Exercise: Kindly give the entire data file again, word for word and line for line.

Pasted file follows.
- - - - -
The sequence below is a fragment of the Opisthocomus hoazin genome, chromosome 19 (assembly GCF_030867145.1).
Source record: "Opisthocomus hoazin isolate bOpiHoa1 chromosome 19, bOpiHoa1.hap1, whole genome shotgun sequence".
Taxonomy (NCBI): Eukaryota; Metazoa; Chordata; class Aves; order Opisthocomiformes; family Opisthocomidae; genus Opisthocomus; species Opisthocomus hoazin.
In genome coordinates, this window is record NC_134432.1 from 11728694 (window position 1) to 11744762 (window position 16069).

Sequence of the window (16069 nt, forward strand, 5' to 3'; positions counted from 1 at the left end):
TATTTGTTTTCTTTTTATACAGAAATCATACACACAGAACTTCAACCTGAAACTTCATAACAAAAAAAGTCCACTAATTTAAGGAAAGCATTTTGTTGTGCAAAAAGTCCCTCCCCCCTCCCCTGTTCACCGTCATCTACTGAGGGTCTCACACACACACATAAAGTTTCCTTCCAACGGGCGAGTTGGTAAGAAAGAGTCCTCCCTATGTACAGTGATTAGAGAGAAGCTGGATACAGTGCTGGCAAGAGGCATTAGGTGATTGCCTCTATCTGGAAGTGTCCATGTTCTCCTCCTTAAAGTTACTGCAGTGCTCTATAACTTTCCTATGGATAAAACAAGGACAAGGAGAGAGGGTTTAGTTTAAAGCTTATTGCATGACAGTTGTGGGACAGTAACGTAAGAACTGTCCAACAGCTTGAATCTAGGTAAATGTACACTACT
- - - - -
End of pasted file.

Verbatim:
The sequence below is a fragment of the Opisthocomus hoazin genome, chromosome 19 (assembly GCF_030867145.1).
Source record: "Opisthocomus hoazin isolate bOpiHoa1 chromosome 19, bOpiHoa1.hap1, whole genome shotgun sequence".
Taxonomy (NCBI): Eukaryota; Metazoa; Chordata; class Aves; order Opisthocomiformes; family Opisthocomidae; genus Opisthocomus; species Opisthocomus hoazin.
In genome coordinates, this window is record NC_134432.1 from 11728694 (window position 1) to 11744762 (window position 16069).

Sequence of the window (16069 nt, forward strand, 5' to 3'; positions counted from 1 at the left end):
TATTTGTTTTCTTTTTATACAGAAATCATACACACAGAACTTCAACCTGAAACTTCATAACAAAAAAAGTCCACTAATTTAAGGAAAGCATTTTGTTGTGCAAAAAGTCCCTCCCCCCTCCCCTGTTCACCGTCATCTACTGAGGGTCTCACACACACACATAAAGTTTCCTTCCAACGGGCGAGTTGGTAAGAAAGAGTCCTCCCTATGTACAGTGATTAGAGAGAAGCTGGATACAGTGCTGGCAAGAGGCATTAGGTGATTGCCTCTATCTGGAAGTGTCCATGTTCTCCTCCTTAAAGTTACTGCAGTGCTCTATAACTTTCCTATGGATAAAACAAGGACAAGGAGAGAGGGTTTAGTTTAAAGCTTATTGCATGACAGTTGTGGGACAGTAACGTAAGAACTGTCCAACAGCTTGAATCTAGGTAAATGTACACTACT